"Managing your energy is more important than managing your time." (AG Lafley, former CEO of Procter & Gamble).
Whilst a great many organisations now run excellent health and wellbeing programmes for their staff, the elephant slumped in the corner of the room is employee energy. The simple fact is that after four tough years, employees are worn out. Longer working hours, greater workloads additional stress and pressure all contribute to burnout. Simply put - your staff are too tired to do their jobs safely and productively but neither you nor they know it. Back in 2008 a comprehensive study by the American College of Occupational and Environmental Medicine (together with the Integrated Benefits Institute) found that Fatigue is the single greatest productivity cost affecting organisations (with sleeping problems 4th). When taking into account medical and pharmacy costs fatigue was the third greatest and sleeping problems 5th. It's fair to say that employee energy - which encompasses sleeping problems and fatigue - has not been on most organisation's health and wellbeing agenda.
More frequently programmes concentrating on exercise and nutrition have been employed. I'm not knocking any programme that is developed to help staff - certainly not. BUT in difficult times finite budgets should be focused on areas that will deliver the greatest results.
So why does employee energy matter?
- Work-life balance - we all need sufficient energy to make a full contribution in all aspects of our life not just at work.
- Employee engagement - where we are unable to make a full contribution in all aspects we become resentful of the causes. If this is work pressures then engagement will suffer.
- Stress - fatigue and stress are common companions. When tired we find it more difficult to cope and when stressed we find it more difficult to sleep. It is easy to enter a downward cycle.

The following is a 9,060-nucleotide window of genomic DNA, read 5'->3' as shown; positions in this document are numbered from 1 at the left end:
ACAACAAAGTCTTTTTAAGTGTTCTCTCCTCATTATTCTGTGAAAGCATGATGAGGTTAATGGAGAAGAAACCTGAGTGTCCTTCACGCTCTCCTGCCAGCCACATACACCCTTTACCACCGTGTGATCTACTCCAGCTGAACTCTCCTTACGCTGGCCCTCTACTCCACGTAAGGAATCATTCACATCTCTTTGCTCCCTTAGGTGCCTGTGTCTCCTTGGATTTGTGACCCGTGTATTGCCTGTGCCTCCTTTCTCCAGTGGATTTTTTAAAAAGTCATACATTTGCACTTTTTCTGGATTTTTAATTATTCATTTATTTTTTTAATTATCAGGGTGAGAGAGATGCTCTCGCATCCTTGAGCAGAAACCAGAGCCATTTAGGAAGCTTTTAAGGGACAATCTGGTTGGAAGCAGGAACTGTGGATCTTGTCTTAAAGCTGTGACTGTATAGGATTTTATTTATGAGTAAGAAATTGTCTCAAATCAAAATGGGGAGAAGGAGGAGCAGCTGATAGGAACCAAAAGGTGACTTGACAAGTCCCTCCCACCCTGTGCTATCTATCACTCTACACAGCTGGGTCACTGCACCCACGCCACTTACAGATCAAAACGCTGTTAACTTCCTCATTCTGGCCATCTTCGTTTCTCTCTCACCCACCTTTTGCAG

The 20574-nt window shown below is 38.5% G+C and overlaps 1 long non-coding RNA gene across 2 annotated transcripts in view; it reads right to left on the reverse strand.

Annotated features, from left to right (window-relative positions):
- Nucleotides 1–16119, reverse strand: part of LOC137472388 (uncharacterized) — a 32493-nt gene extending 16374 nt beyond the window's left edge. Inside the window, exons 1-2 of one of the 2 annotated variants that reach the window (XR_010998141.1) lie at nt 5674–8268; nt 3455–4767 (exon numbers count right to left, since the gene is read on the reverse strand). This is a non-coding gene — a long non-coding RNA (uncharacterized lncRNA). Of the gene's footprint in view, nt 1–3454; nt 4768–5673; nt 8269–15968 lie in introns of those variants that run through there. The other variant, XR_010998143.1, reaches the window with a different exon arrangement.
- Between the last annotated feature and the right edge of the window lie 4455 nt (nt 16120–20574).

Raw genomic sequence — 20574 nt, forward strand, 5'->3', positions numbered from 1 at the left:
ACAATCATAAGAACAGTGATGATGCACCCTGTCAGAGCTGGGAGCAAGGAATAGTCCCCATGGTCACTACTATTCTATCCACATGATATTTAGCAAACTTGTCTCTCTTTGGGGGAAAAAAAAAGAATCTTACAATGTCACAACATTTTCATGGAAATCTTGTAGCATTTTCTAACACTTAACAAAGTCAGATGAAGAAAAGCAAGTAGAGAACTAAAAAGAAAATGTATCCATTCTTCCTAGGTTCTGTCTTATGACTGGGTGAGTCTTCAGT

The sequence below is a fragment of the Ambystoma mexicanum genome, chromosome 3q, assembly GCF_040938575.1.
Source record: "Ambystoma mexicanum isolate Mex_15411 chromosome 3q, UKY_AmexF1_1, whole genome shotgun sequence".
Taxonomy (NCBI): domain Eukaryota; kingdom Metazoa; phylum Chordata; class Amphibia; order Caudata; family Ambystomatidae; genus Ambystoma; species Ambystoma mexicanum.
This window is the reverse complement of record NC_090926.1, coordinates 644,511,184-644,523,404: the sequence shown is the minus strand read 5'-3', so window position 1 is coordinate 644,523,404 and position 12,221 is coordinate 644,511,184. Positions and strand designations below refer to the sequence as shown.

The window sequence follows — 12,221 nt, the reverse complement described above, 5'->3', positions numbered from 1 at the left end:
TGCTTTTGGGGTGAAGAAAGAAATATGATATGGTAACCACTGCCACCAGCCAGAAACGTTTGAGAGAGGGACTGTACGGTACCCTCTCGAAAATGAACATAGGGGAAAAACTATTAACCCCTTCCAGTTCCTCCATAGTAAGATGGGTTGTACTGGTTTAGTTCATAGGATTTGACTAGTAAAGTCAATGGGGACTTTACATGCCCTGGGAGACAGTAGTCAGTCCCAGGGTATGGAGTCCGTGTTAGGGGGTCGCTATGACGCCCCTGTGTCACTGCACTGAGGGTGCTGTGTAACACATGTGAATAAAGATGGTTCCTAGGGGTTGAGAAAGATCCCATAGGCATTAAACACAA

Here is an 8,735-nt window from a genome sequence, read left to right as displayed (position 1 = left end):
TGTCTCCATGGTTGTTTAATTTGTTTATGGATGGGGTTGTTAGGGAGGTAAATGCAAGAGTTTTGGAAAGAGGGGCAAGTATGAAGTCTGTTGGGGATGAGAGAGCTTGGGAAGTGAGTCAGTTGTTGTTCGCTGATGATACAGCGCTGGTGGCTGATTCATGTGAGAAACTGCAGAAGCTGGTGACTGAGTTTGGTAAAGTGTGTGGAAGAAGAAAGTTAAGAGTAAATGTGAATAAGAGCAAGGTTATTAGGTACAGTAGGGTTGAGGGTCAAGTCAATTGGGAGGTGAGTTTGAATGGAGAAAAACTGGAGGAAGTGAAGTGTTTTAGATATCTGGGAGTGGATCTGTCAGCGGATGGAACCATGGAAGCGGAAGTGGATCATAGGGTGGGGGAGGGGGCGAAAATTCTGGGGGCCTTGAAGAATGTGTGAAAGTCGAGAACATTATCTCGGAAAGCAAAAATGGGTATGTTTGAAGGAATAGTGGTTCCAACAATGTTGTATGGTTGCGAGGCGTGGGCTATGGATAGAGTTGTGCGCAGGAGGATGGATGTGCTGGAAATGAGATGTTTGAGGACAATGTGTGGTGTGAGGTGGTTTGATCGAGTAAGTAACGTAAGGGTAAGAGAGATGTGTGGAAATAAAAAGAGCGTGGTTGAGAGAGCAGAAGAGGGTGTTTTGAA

- Health - Numerous studies have linked poor sleep to worsened health. Be it greater susceptibility to colds and flus to more serious conditions such as obesity, diabetes, heart disease, hypertension and depression.
- Productivity - when tired we lack motivation. Our work suffers and the chance of any creativity or innovation is minimal.
So what are the costs implications for my business? Cranfield Management School estimates that 520 hours per employee per annum are lost simply by failing to manage their energy correctly. Dame Carole Black in her Health, Work and Wellbeing initiative estimates that presenteeism costs the UK economy £15bn per annum. In 2011 the Mental Health Foundation estimated that the cost of sleep deprivation in the UK was £1.6bn per annum. So what happens next? To discover if you have a problem and to build a solution you need to know the extent, impact and causes of the problem. You should run an assessment for all staff. From there you can develop programmes and delivery methods that suit the different areas of your workforce. We hope we have given you a little food for thought as you begin to plan health and wellbeing programmes for 2013. This blog post is an extract from the comprehensive white paper "Why you should put Employee Energy at the forefront of your staff health and wellbeing strategy?" which you can download here. Marcus de Guingand is managing director of fatigue assessment and training tools provider, Third Pillar of Health. We welcome any and all contributions from the community, so please feel free to share your views and opinions with us, your colleagues and peers via our blogs section.